As you say, a classic newbie error ican be to set production for settler, settler, settler, and then fail to notice that the ‘turns left’ number often races to 1 and then stops while the city population catches up to the necessary 3. This situation does waste potential production and lets the AI get ahead. At least it “usually” does – but depending on your starting terrain it can actually work out OK. (see example in post below).

Of course, not all situations pan out that way. Some starts give you a good crop of shields and a more modest food potential, and some will be the other way round. I think that you need to be able to alter your build order to suit what you've got to work with, and what your overall goals are.

You also list Granary as your second thing to build (if you don’t have a scout). Unfortunately, if you don’t have a scout then you won’t have pottery as a starting tech either (they are both expansionist civ bonuses) – so you won’t able to build a granary until you’ve researched it.

My guess is that people who can’t keep up with the AI might benefit from a bit more reading on shield/food/commerce relationships and testing out different civs and terrain types rather than just settling for what works for the way someone else plays. The better you understand the mechanics the more creative you can be with your build order.

The beauty of Civ3 is that it throws up so many different scenerarios at you, so it isn’t really a “formula” game. It rewards the player who can respond flexibly to different challenges.
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Old Dec 12, 2001, 09:23 AM   #9
Polonius
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OK, I have just tested two situations where I started as Russia on terrain that had very little shields but good food (including) a 3 food square. For the sake of the test I parked the worker and free scout and let the computer choose which squares to work and began building settlers immediately (no warrior). The numbers worked out beautifully and I got my first settler exactly on cue. From then on it pumped settlers without wasting either shields or food, exactly as the pop hit 3. I stopped when I had 5 cities (who were pumping out warriors - just to make the test easier to judge). I also had one city make a granary just to keep the test a fair comparison.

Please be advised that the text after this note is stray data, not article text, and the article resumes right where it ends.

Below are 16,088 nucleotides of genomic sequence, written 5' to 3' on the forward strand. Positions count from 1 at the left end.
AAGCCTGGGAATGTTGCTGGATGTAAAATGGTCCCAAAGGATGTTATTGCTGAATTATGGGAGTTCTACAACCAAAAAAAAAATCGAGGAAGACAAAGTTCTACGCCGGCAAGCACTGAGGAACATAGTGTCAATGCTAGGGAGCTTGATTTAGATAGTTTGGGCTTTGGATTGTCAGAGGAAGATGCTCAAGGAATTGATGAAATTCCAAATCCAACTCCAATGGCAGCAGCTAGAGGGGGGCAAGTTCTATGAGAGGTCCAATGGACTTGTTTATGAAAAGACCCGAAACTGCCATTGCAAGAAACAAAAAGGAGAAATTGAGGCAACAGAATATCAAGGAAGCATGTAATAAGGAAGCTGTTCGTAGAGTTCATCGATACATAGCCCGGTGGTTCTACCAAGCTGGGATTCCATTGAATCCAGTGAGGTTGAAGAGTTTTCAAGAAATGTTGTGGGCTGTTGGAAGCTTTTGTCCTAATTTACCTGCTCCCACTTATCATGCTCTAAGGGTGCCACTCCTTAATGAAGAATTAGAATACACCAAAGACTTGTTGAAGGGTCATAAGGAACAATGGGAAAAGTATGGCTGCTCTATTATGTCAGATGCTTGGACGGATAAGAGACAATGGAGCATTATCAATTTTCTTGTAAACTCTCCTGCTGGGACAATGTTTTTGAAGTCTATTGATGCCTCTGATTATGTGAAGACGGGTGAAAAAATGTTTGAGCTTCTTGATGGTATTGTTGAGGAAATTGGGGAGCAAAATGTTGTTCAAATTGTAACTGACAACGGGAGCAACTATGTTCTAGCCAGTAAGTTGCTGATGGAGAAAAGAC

The next run through I tried your build order (again having the new cities make only warriors for the sake of the test).

The outcome was that the “wrong” method did better than yours. By the same year, they had more settled cities and more overall population. Somewhat surprisingly, the warriors came out equal.

The second attempt (in a different site – mostly grassland, but also with a 3 food square) produced similar results up to 5 cities, although much closer. The only difference being that the “wrong” way ended up with 1 more population and a better science research result (the slider had to be dragged back to zero for a while when the treasury went bankrupt near the end of the granary build).

In both cases the difference was pretty modest, but it did seem to prove the weakness in “best build order” theories. Particularly as the strategy used was your “never do this” one. (And I would have avoided it too).